I’m Good With People, But I Don’t Want To Have To Carry The Responsibility Of Day-to-Day Management And Accountability Of My Team (Lesson 3)
A company I recently consulted were an up-and-coming business in the FinTech space. The two founding directors knew each other well and knew they would work well together. During the first few years of the business, things grew well, albeit chaotically, which is a common pattern for startups. As the business matured, staff numbers increased, client relationships matured and technology moved on, the company’s complexity changed exponentially. So much so that further growth became a real challenge.
When I was called in to help, the Executive Leadership Team consisted of a Chief Marketing Officer, a Chief of Sales, a Chief of Settlements and a Chief of Finance.
Each of those department were working furiously towards their own aims and objectives, but they had become silos. Coordination between them was virtually non-existent.
Within each silo there were vastly different levels of employee engagement. Some departments were experiencing significantly high employee turnover, largely because of employee burnout.
These challenges were exacerbated not just by burnout; it was often the case that teams had to make up for the shortfall of resources due to employee turnover, i.e., to cover transition time for replacements and their getting up to speed. The icing on the cake was that I discovered a systemic challenge when it came to people planning.
It was clear to me that the company was under incredible pressure. At some point in the near future, it was going to implode and possibly go into an irreversible decline toward oblivion, if something wasn’t done.
So the meetings began. Each of the Executive Leaders would defend their work and how they could deliver despite the immense pressure. However, with each of them in the same room, it became abundantly clear that the relationships between them had become increasingly toxic.
Having assessed the situation, it was time to step in. The Founding Directors recognised that something had to happen. Incredibly, they overlooked the one Chief role that they needed to complement their skills and fill a gap amongst the senior team.
That gap was a Chief Operations Officer, who could knit all the threads together and align the business.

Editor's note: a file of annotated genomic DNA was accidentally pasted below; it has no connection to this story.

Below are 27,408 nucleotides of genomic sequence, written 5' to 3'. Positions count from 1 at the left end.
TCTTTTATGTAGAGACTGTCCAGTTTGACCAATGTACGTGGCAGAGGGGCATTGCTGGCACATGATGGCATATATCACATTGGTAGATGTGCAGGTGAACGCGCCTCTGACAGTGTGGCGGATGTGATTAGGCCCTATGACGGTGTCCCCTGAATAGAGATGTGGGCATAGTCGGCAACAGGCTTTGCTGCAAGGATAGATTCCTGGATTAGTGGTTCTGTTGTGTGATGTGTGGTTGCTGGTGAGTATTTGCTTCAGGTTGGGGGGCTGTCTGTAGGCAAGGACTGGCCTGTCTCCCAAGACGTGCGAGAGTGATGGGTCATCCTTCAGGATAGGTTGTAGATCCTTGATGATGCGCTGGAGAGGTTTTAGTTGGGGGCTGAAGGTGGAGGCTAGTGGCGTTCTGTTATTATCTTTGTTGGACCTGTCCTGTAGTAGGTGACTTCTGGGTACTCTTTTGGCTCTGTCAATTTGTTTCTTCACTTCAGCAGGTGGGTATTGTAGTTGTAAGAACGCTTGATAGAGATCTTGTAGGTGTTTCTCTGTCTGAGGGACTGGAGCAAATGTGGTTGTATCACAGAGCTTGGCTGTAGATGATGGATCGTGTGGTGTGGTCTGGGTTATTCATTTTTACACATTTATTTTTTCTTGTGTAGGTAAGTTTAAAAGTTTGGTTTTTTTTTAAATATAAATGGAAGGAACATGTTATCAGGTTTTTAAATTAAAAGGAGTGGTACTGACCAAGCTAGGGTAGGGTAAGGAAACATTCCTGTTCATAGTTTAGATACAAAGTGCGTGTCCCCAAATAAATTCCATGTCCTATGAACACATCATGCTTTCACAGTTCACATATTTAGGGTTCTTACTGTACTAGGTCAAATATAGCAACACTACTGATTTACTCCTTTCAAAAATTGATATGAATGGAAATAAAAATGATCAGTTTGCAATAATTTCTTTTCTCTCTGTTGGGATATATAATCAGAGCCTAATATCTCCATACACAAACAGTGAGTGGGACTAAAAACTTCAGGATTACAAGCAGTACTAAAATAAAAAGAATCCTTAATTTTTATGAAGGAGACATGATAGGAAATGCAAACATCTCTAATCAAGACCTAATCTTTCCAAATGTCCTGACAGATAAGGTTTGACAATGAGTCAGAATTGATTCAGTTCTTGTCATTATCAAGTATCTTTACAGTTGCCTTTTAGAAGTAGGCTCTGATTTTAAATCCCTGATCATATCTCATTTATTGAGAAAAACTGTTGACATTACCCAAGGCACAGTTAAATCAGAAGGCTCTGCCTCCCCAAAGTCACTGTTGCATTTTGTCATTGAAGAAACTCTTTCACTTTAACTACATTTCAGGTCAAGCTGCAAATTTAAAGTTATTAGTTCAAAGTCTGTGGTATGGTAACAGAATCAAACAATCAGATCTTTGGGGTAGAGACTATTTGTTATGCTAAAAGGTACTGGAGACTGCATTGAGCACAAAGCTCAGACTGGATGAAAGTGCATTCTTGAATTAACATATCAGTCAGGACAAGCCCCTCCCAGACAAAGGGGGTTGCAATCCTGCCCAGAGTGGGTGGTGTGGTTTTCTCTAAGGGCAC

Having recognised that there was a missing piece to the puzzle, it was now time to find that piece. It was no easy feat: to find a senior person who could work in such a fast-paced company and address all these key issues. Not to mention turning the toxic tide.
Fortunately, the company was truly committed to finding the right person and we were fortunate to locate that someone, who was able to start within four months.
Between the time of the brief and the time the new COO started, things had worsened at the company and were almost at breaking point.
To say we hired a superstar would be a huge understatement. With his highly advanced
people and strategic skills, the COO was given full rein to pull things together.
Within the first month, the morale of the company had improved simply by ensuring that all departments really understood the business plan and how their part was integral to making the plan a reality.
From there, the COO worked with his colleagues and their key staff to ensure clearer job descriptions and ensure that very clear KPIs were in place from the top-down.
He put in place systems that ensured better communication across departments and a regular feedback system where the company could quickly decipher where service delivery was working well and where it was under strain.
Fast forward a year, and the COO led a phenomenal turnaround, to the point where the company is set to break all of its own records and looks set to move into an exciting growth phase.
For my part, I have to applaud the two Founders who were mature enough to step back and give space to the COO to get in and fix what they did not have the skills nor experience or discipline to do.